As proof of the latter point, while we were observing the operation of the loader during our visit to Star S, Roger Schrager walked up to the machine and placed 12 blanks and a blueprint in the hands of operator Mike Smith with an order to run the parts ASAP. Mr. Smith interrupted the job he was working on and prepared to run the new part. It was shorter and a bit smaller in diameter than the interrupted job, so he was able to use the existing dial plate setup with an adjustment to the dead stop plate to accommodate the shorter length of the new part.
Next, Mr. Smith added a drill to the lathe’s gang tooling plate and changed some offsets for the turning and threading tools used for the previous job. He made a trial cut, checked the thread with a thread gage, made another minor adjustment, recut and checked the thread again and announced the part ready to run. He then loaded 10 parts into 10 consecutive holes in the dial plate and began running the job. Time from start to finish was about 25 minutes—and would have probably been a little faster if it were not for the presence of a stranger looking over his shoulder. Cycle time for the parts was short, and the 10-part run was completed in just a few more minutes.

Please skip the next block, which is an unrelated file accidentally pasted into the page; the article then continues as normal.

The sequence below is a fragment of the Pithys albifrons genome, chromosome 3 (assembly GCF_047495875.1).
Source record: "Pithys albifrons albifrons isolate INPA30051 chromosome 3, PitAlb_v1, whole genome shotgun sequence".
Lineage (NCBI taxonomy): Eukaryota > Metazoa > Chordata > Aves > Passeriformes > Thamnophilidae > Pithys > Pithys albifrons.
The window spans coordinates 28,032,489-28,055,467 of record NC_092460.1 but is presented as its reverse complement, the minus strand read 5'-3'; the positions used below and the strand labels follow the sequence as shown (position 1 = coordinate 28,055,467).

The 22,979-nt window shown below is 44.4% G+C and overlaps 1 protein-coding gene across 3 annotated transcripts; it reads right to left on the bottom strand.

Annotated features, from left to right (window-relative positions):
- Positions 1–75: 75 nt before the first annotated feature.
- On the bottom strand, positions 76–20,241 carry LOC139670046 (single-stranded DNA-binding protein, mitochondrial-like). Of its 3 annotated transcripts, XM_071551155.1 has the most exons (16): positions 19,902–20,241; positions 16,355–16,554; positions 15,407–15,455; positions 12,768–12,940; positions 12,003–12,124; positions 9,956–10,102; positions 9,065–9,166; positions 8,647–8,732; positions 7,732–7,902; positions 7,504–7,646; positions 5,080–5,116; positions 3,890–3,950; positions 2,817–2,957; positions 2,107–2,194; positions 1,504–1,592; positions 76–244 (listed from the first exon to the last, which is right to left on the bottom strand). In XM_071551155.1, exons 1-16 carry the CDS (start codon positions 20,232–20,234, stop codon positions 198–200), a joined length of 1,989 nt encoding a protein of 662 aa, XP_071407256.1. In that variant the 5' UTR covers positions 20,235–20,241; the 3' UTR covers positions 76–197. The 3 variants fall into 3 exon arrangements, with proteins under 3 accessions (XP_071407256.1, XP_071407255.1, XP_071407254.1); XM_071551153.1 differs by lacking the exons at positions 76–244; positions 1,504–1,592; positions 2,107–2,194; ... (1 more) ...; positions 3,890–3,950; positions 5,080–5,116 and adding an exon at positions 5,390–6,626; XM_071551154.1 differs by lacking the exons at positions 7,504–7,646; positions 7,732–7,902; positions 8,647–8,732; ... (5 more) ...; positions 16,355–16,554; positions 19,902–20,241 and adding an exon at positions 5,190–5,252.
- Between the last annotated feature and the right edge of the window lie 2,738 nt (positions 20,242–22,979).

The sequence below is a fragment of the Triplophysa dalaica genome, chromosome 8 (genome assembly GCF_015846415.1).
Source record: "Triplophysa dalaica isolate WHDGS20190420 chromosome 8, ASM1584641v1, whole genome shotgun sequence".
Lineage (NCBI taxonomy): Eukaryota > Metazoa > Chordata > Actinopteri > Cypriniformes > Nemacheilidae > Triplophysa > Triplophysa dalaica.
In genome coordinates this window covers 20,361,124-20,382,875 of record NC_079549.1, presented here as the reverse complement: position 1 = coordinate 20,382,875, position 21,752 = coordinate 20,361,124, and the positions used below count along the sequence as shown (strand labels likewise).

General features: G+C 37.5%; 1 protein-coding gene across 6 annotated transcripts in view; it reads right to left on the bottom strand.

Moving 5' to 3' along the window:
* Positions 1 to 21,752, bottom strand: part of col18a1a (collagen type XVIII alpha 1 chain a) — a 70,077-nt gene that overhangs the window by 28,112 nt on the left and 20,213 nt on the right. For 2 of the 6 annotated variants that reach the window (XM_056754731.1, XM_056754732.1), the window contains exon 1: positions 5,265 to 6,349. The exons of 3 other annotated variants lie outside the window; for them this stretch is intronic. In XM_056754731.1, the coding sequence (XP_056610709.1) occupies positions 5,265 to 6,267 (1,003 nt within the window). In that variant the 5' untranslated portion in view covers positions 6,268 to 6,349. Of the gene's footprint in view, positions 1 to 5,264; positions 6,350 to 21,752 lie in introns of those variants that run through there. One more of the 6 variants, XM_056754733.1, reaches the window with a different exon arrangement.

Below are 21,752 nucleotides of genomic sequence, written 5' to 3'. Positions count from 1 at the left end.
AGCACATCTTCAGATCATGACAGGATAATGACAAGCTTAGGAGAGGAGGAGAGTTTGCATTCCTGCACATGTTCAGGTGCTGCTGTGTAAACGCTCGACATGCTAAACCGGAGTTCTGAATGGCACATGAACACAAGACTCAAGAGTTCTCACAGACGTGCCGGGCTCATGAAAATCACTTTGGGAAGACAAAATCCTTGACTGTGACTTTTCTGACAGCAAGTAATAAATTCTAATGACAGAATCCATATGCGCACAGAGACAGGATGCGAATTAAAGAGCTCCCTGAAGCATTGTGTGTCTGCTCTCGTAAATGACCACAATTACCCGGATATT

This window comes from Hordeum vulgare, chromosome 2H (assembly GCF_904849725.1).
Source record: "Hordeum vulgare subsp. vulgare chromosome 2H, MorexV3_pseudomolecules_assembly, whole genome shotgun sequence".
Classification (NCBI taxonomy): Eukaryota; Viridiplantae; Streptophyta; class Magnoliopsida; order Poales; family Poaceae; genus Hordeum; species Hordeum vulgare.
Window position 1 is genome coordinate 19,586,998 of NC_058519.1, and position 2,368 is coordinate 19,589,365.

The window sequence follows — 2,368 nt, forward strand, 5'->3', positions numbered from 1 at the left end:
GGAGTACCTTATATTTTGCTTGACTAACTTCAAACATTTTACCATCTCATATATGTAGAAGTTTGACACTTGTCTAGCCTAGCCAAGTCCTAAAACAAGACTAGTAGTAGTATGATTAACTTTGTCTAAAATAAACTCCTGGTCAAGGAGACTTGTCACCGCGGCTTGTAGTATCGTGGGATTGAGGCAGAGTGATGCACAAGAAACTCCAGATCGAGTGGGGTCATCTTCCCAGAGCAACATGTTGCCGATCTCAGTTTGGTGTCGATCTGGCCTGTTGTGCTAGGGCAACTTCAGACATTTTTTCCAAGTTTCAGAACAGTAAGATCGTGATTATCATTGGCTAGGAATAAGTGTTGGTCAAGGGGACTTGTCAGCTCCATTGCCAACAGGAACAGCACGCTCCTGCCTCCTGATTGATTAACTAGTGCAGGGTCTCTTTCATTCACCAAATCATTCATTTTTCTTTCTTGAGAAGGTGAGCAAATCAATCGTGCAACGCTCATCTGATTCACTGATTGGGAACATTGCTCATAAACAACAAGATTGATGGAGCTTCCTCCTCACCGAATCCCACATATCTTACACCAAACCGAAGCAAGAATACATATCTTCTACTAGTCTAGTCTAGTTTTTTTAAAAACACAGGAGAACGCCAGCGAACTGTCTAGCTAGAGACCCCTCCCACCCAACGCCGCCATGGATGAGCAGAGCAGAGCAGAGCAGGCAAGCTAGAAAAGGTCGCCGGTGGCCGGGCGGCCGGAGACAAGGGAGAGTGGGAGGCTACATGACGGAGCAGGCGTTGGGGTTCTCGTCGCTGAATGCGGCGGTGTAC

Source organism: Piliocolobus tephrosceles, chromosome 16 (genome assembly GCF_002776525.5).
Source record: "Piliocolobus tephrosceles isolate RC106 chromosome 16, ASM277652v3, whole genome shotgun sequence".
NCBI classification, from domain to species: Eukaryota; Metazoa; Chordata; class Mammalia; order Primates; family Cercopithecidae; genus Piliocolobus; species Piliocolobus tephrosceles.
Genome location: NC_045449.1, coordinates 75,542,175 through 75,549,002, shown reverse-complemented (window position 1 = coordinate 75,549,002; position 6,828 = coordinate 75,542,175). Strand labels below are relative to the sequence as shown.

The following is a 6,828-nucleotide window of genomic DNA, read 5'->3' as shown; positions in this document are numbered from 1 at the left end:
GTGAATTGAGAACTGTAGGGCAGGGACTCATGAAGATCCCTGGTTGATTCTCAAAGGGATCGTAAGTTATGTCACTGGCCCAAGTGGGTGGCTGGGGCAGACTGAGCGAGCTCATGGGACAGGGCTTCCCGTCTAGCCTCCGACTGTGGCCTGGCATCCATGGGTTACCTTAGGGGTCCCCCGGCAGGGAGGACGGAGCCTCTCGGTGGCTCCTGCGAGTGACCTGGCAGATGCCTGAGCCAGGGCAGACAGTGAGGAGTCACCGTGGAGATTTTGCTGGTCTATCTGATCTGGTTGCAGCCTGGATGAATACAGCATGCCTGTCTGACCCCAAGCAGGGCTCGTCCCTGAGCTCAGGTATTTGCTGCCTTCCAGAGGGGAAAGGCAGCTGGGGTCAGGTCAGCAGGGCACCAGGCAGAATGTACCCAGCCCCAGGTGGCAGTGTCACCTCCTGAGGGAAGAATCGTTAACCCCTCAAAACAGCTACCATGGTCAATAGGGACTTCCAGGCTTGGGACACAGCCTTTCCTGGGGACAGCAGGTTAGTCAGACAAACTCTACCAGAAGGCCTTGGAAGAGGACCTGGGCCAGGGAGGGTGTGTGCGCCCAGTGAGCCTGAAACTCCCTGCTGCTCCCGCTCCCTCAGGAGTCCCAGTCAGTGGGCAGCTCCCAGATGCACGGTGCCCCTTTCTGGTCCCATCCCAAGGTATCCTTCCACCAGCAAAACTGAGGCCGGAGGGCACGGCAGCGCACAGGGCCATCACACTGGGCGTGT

“We bought the OmniTurns to keep up with changing times,” Roger Schrager explains. “Customers have been placing smaller and smaller orders, but at the same time they’ve demanded greater precision, finer finishes and greater consistency from part to part. Our Brown & Sharpes were and still are great for slugging out parts, but they can’t hold tenths or produce a 32 micro finish. Setup times for these machines can be lengthy too. If the initial setup does not work, you have to change your cams, which is a 2- or 3-day job. After the second try, you may have to change them again. Before you know it, 2 weeks have gone by and the job still isn’t running.
“By contrast, the new CNCs are easier to set up and run,” he continues. “If there are problems with the initial setup you can make the needed adjustments quickly and easily and have the job up and running. The dial loader is a perfect complement to the lathe because it is so easy to change over for the next job. Many of our jobs are short runs, so we need a loader that is as fast and as easy to change over as the lathe it serves. We didn’t want something that takes a day and a half to set up. The simpler it is, the easier it is, the faster the job goes. That pretty much sums up the dial loader.”
The new dial loader-equipped lathe also gives Star S the extra CNC turning capacity it needs to begin limited production of a product the company has been thinking about manufacturing for a while now—a paintball gun. The gun requires a number of turned parts that will be on the shop’s CNC lathes, and the Schragers expect that six or seven of the parts will be made on the dial loader-equipped machine.